Power Through the Pandemic: How the CARES Act Can Help Your Small Business Thrive

[Updated March 30, 2020]

Since President Trump signed the Coronavirus Aid, Relief and Economic Security (CARES) Act on March 27th, we’ve received many calls from our clients across the country asking how this stimulus package applies to their small businesses.

It’s no wonder. In this unprecedented time, many small business owners find themselves stretched thin and wondering how they will keep their business moving forward amidst so much uncertainty.

We’re here to help. Read on to learn more about the CARES Act, who it’s for, and 3 key ways it can help your business power through the pandemic.

Who is eligible for relief under the CARES Act?

In general, businesses with fewer than 500 employees who have been in operation since February 15, 2020, as well as sole proprietors, independent contractors, and certain self-employed individuals such as freelancers and gig workers are eligible for relief.

This can include:

  • Plumbers
  • HVAC Professionals
  • Auto Repair Shops
  • General Contractors
  • Remodelers
  • Builders
  • Independent Contractors
  • Gig Workers
  • and a host of other businesses across many industries impacted by the outbreak.

What kind of relief is available to small businesses?

For better or for worse, almost all businesses find themselves impacted by the global COVID19 pandemic. Here are 3 of the top reasons you might want to consider applying for relief under the CARES Act.

  1. You’re struggling to make payroll or retain your employees.

The Payroll Protection Program (PPP) is available to help cover eligible expenses incurred from February 15, 2020 – June 30, 2020. Thee expenses can include salaries, wages, commissions, or similar compensation. It can also help a business pay for benefits such as vacation, parental, family, medical, or sick leave, as well as payments required for group health care benefits and insurance premiums. Retirement benefits and payment of state and local taxes assessed on employee compensation are also applicable.


Certain expenses are not applicable, including business owner or employee compensation over $100,000, compensation for employees whose principal residence is abroad, or sick and family leave for which a credit is already provided under the
Families First Coronavirus Response Act.

  1. You’re having a hard time covering the cost of operations or meeting business obligations because of Coronavirus

Quick infusions of smaller amounts of cash can also be obtained up to $10,000 through an Emergency Economic Injury Grant. These grants do not need to be repaid and can help businesses make ends meet by helping to keep employees on payroll, meet increased production costs, and pay business obligations like debts, rent, and mortgage payments.

To receive an Emergency Economic Injury Grant, applicants must first apply for an Economic Injury Disaster Loan (EIDL).

  1. You’re worried about keeping up with payments on your existing SBA loan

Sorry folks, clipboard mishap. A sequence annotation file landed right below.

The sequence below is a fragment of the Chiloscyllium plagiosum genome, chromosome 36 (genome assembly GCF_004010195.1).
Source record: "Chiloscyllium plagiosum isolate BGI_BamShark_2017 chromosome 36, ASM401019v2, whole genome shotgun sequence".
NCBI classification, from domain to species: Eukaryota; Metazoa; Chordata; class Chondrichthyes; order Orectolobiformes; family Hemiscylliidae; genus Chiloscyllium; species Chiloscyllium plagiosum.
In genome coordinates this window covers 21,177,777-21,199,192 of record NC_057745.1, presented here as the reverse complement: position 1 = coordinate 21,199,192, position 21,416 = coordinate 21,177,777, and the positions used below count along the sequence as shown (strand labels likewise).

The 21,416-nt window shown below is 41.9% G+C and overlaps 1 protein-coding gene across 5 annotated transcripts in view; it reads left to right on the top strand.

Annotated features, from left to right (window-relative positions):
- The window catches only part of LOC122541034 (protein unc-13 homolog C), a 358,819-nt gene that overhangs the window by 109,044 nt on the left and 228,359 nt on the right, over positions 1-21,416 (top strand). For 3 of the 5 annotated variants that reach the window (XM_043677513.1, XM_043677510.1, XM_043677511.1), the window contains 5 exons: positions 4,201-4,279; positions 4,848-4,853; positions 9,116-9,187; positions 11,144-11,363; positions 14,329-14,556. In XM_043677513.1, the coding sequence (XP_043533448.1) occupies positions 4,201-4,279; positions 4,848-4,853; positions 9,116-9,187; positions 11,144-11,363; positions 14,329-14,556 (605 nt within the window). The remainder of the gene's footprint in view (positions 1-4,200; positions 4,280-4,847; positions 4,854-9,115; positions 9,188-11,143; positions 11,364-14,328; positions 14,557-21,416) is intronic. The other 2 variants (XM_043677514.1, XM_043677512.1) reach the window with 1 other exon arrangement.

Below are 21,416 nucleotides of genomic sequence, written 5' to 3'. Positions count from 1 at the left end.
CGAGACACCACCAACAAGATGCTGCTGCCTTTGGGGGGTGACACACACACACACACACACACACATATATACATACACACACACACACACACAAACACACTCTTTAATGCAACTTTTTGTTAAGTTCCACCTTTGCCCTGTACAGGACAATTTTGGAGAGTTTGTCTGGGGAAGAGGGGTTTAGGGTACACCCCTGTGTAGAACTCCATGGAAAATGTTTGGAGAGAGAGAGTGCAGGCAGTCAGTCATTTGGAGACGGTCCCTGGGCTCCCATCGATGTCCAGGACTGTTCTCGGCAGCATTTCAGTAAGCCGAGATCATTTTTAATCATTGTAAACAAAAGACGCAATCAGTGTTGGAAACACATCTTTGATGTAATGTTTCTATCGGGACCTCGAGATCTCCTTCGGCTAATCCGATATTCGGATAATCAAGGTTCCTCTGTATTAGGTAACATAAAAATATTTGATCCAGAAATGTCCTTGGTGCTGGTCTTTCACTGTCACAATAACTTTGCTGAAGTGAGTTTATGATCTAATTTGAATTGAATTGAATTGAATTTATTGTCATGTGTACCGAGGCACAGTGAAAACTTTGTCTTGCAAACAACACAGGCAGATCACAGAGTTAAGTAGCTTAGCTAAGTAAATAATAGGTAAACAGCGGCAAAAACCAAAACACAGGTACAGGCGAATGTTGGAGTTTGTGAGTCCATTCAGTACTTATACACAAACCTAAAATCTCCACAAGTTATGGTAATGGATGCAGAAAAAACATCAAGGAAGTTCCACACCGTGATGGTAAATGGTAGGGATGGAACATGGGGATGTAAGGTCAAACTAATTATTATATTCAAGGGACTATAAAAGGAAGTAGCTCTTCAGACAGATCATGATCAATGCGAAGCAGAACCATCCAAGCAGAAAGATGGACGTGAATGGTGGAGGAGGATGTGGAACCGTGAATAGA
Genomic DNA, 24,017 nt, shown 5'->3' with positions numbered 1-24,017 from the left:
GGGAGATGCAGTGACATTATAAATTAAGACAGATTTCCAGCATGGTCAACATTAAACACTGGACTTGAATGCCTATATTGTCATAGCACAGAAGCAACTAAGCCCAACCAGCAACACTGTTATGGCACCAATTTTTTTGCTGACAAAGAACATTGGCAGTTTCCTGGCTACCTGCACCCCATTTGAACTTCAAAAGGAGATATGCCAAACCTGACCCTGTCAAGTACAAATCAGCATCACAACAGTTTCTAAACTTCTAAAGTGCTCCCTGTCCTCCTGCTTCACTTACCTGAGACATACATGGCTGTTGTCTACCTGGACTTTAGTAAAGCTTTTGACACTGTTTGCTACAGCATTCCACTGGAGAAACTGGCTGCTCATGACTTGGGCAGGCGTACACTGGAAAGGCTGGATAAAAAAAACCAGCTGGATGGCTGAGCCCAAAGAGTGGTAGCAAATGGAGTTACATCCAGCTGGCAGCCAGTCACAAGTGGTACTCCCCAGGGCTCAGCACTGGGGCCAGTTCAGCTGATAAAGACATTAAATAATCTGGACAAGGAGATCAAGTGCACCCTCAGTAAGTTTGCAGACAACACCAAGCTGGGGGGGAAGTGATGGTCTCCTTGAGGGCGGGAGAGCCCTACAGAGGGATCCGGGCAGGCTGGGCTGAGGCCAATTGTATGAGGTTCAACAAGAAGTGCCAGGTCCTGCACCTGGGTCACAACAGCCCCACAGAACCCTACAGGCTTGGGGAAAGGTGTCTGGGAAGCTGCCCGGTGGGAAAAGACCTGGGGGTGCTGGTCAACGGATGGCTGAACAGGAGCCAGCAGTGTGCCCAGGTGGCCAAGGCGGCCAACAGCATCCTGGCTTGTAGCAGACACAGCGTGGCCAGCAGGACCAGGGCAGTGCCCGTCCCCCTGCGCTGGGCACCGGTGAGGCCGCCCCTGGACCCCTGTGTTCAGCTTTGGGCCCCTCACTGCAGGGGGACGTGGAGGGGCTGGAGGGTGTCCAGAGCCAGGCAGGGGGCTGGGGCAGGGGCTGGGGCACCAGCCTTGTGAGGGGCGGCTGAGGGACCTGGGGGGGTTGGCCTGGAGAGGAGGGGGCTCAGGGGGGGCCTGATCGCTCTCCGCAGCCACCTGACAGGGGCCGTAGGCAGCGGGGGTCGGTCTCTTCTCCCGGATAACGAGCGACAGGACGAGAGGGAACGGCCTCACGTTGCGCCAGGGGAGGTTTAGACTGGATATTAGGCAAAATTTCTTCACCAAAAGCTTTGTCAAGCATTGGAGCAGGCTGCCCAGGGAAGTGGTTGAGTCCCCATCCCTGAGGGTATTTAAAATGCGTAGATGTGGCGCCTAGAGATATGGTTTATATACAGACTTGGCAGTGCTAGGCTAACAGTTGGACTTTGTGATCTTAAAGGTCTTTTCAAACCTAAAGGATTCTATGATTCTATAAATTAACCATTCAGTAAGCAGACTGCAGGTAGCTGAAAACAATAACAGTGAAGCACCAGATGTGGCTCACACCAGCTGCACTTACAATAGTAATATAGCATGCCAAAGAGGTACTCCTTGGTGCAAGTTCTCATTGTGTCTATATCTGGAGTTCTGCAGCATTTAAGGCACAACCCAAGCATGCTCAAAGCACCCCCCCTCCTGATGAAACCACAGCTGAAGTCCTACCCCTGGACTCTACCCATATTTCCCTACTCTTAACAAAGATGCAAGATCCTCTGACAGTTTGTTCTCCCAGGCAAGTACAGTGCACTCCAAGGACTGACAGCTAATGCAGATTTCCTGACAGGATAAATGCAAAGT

Countless small businesses have relied on SBA loans to get their start or expand operations. With many of those same businesses experiencing loss of revenue due to COVID19, concerns about being able to keep payments on these loans current are only natural.

The CARES Act provides payment relief for small businesses with a non-disaster SBA loan including 7(a), 504, and microloans via the Small Business Debt Relief Program. New borrowers will also be eligible to apply for this relief towards loans taken out within six months of the bill being signed into law.

Additional Resources for Coronavirus Relief

While the Coronavirus Aid, Relief and Economic Security (CARES) Act is bound to be welcome news for small business owners facing difficult times, there are more and more resources becoming available every day. Here are just a few.

Facebook Grants

Facebook has committed to giving out $100 Million in cash grants and ad credits to businesses impacted by COVID19. Facebook expects to begin accepting applications in the coming weeks. Full details have yet to be released, but you can still stay abreast of the details and sign up to receive updates. 

Check Your Insurance Coverage

Some businesses have business interruption insurance to help cover costs in the event of a disruption in normal operations. Get in touch with your insurance provider to understand your coverage, and whether these benefits may be available to you.

Get Expert Help

The SBA’s Resource Partners like SCORE & SBDC, as well as District Offices, have specialists on hand who are able to help you design a plan to navigate fluctuations in demand. Reach out to your local chapter. Learn more about how SBA Resource Partners can help.

Final Thoughts

Doing business during a pandemic is a unique challenge, but one that can be navigated with a little help. We’re here for you. Subscribe to the blog and check back often for updated details on how the CARES Act and other resources can help you power through. As we learn more over the coming days and weeks, we will update our blog with additional resources to help your business not only survive but thrive in these uncertain times.

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